Verdict: The humor and school setting will appeal to a wide audience, even those who aren't interested in superheroes, while fans of superheroes will enjoy picking up on the inside jokes. The vocabulary and large type size make this a good choice for younger readers as well. The only drawback is you may have to deal with some kids drawing in the activities. Keep an eraser on hand!

ISBN: 9781401220785; Published February 2009 by DC Comics; Borrowed from the library; Added to my personal wishlist

Monday, September 26, 2011

Nonfiction Monday: Energy Island: How one community harnessed the wind and changed their world by Allan Drummond

This week, I'm looking at a book about environmental responsibility with plenty of practical advice and fascinating facts. This is the story of the Danish island of Samso.

Samso used to be an ordinary island. They had farms and a fishing fleet, a ferry and lots and lots of wind! Then the Danish Ministry of Environment and Energy chose Samso as the place to become independent of nonrenewable energy and a teacher named Soren Hermansen decided to help bring the project to life. Despite initial resistance, residents of the island gradually came to support the idea and offered their own suggestions and innovations. Wind turbines were built and after a storm knocked out most of the island's power, people came to see the advantages of independent power. Finally, the island became independent of nonrenewable energy sources - and even makes more energy than it can use!

Explanations of the various terms and concepts related to energy, including nonrenewable and renewable energy, climate change, etc. are included in sections set throughout the book. Drummond's illustrations swirl and explode throughout the book with life and energy and excitement. Ideas are spread throughout the story for ways to save and improve energy sources in big and small ways.

Verdict: This is an inspiring book for children and adults alike. An enjoyable read-aloud that easily incorporates an important message without being preachy or laden with doom. Recommended - would make a good nonfiction read-aloud for storytimes with older kids.

ISBN: 9780374321840; Published March 2011 by Farrar Straus Giroux; Borrowed from the library

Saturday, September 24, 2011

This Week at the Library; or, Back to school!

Monday - School visits started this week with my 6th grade visits at the middle school on Monday. I promoted programs and booktalked to various groups of sixth graders all morning and we all had fun, I hope! I did add one book to the list, Stuff that will scare your pants off! which I'll be reviewing in October. The hot items were the My Boyfriend is a Monster series and Hero.com/Villain.net. I think the mix I brought this time was good and most books got at least one ask. I did work on making sure I said the titles clearly, which I tend to forget in the excitement of booktalking! If anyone is interested in hearing my booktalks for any titles on the list, let me know! Long day, b/c I started at 7:30am and dragged home at 8:30pm. Phew!

Tuesday - Started yet another try at teen programming again. This time I'm trying a Teen Cafe program, like Miss Ami's. I had caramel popcorn, chocolate chip cookies, rubber band bracelets from The Hipster Librarian's Guide to Teen Craft Projects, mini journals from Tiffany Threadgould's Remake It, and locker magnets. I had all the books I talked at the middle school, plus other new teen books. I put out flyers, sent flyers to school, posted reminders on facebook and the website, and promoted it during my talks at the middle school.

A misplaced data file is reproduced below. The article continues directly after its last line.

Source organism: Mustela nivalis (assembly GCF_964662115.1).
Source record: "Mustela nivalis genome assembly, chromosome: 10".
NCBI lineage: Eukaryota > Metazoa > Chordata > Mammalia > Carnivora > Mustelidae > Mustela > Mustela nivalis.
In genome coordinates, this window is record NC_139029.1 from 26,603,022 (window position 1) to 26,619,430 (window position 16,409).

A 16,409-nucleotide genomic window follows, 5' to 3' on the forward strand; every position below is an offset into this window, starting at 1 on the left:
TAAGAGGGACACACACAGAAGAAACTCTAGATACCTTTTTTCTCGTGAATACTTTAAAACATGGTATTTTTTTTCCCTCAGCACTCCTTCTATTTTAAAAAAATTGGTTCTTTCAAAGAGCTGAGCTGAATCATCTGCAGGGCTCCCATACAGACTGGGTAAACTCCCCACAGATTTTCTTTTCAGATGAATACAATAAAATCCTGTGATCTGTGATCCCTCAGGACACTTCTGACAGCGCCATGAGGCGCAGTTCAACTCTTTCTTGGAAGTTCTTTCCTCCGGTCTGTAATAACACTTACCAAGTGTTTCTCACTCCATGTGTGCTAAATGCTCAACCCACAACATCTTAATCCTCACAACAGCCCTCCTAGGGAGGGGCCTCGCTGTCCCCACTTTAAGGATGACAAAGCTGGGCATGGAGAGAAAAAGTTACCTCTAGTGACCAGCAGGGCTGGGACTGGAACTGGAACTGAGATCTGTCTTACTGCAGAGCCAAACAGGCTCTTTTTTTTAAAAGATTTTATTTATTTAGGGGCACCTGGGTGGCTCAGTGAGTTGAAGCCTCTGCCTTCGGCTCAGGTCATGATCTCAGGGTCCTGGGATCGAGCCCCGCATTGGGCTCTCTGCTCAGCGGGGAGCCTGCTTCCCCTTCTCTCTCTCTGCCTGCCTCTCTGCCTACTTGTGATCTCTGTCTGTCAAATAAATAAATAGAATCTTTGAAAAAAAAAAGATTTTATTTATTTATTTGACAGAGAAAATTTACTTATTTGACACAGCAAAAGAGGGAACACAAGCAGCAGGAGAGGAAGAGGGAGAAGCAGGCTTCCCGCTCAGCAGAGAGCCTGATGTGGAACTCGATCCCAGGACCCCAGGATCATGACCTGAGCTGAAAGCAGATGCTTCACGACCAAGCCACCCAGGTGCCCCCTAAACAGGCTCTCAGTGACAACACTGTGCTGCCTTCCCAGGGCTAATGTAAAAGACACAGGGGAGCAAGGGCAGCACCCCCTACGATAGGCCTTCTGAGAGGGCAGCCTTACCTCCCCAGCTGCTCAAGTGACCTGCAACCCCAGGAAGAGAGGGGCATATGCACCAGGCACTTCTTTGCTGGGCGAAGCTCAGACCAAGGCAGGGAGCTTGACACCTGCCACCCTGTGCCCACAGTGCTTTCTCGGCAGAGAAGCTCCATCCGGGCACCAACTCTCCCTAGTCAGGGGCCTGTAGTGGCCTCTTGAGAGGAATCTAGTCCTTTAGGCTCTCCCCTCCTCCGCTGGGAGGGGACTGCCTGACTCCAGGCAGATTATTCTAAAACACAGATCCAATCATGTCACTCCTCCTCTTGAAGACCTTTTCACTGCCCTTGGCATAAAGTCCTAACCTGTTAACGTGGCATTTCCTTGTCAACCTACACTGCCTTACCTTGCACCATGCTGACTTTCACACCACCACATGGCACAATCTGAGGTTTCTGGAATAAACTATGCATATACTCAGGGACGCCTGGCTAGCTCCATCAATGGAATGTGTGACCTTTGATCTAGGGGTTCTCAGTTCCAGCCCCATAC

6th graders came!! Yay! The rubber bands and locker magnets were favorite crafts, I signed 5 more kids up for my new Automatically Yours program, we discussed whether or not they wanted their checkouts tracked, and several of them took advantage of my "you can check out without a library card after programs" special policy (which I haven't really told anybody about so....shhhh)

Wednesday - I had FORTY PEOPLE at Preschool Interactive! Woo! We did the third storytime here and it was chaotic and crazy and fun! Our Lego Building Club numbers are up again - just took people a little while to get back from school.

Thursday - I worked the desk in the morning and then I took off on a little trip...I'll be back on Saturday! At 5am! Happily, I am not scheduled to work that day.


Friday, September 23, 2011

The smurfs and the magic flute by Peyo

Fans of the classic Asterix the Gaul comics will enjoy this classic Smurf stories. I don't remember much about the Smurfs television show (other than the bit of family lore which says it was the Smurfs who were the last straw and inspired my mom to turn off the tv for good when I was 4 or 5). A quick glance at forthcoming books shows the Smurfs are on their way back; easy readers, 8x8s, and more will be available in May. There's an upcoming movie, which accounts for the renewed interest. I picked up some of the cartoons at Walmart for the library and quite a few people have been happy to discover them (although not as many people as have been thrilled with the Care Bears movies I added. Okaaaay).

Papercutz is getting on the bandwagon with what I had understood to be reprints of the original French comics, although this isn't reflected in the copyrights of the title I looked at. However, the art has the classic, scratchy feel and definitely reminds me of Asterix. Oh, it says on the back. Must be from pre-1980s, since the television show was based on these.